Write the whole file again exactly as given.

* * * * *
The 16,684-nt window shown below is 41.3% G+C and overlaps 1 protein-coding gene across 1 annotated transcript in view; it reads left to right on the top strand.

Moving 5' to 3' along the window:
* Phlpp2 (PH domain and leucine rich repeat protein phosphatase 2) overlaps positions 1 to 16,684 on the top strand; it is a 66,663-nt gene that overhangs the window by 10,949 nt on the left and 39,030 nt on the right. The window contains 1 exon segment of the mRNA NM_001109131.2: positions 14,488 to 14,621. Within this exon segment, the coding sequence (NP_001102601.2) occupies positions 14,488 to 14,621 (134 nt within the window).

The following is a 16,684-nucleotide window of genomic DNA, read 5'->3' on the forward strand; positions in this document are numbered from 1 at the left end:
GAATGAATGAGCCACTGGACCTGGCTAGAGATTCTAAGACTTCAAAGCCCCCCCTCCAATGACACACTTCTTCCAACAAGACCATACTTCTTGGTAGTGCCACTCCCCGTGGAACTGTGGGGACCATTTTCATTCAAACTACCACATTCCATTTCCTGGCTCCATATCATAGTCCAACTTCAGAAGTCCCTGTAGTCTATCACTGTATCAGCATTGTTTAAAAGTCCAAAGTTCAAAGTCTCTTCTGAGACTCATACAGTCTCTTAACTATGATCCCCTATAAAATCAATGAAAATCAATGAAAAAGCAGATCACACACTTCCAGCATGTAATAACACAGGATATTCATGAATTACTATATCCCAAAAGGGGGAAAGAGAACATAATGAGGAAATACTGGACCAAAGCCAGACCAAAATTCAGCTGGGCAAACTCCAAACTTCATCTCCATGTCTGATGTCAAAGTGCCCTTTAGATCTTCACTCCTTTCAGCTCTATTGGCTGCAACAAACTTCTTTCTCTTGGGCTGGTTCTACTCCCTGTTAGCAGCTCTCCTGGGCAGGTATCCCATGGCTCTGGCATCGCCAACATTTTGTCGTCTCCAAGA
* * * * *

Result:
The 16,684-nt window shown below is 41.3% G+C and overlaps 1 protein-coding gene across 1 annotated transcript in view; it reads left to right on the top strand.

Moving 5' to 3' along the window:
* Phlpp2 (PH domain and leucine rich repeat protein phosphatase 2) overlaps positions 1 to 16,684 on the top strand; it is a 66,663-nt gene that overhangs the window by 10,949 nt on the left and 39,030 nt on the right. The window contains 1 exon segment of the mRNA NM_001109131.2: positions 14,488 to 14,621. Within this exon segment, the coding sequence (NP_001102601.2) occupies positions 14,488 to 14,621 (134 nt within the window).

The following is a 16,684-nucleotide window of genomic DNA, read 5'->3' on the forward strand; positions in this document are numbered from 1 at the left end:
GAATGAATGAGCCACTGGACCTGGCTAGAGATTCTAAGACTTCAAAGCCCCCCCTCCAATGACACACTTCTTCCAACAAGACCATACTTCTTGGTAGTGCCACTCCCCGTGGAACTGTGGGGACCATTTTCATTCAAACTACCACATTCCATTTCCTGGCTCCATATCATAGTCCAACTTCAGAAGTCCCTGTAGTCTATCACTGTATCAGCATTGTTTAAAAGTCCAAAGTTCAAAGTCTCTTCTGAGACTCATACAGTCTCTTAACTATGATCCCCTATAAAATCAATGAAAATCAATGAAAAAGCAGATCACACACTTCCAGCATGTAATAACACAGGATATTCATGAATTACTATATCCCAAAAGGGGGAAAGAGAACATAATGAGGAAATACTGGACCAAAGCCAGACCAAAATTCAGCTGGGCAAACTCCAAACTTCATCTCCATGTCTGATGTCAAAGTGCCCTTTAGATCTTCACTCCTTTCAGCTCTATTGGCTGCAACAAACTTCTTTCTCTTGGGCTGGTTCTACTCCCTGTTAGCAGCTCTCCTGGGCAGGTATCCCATGGCTCTGGCATCGCCAACATTTTGTCGTCTCCAAGA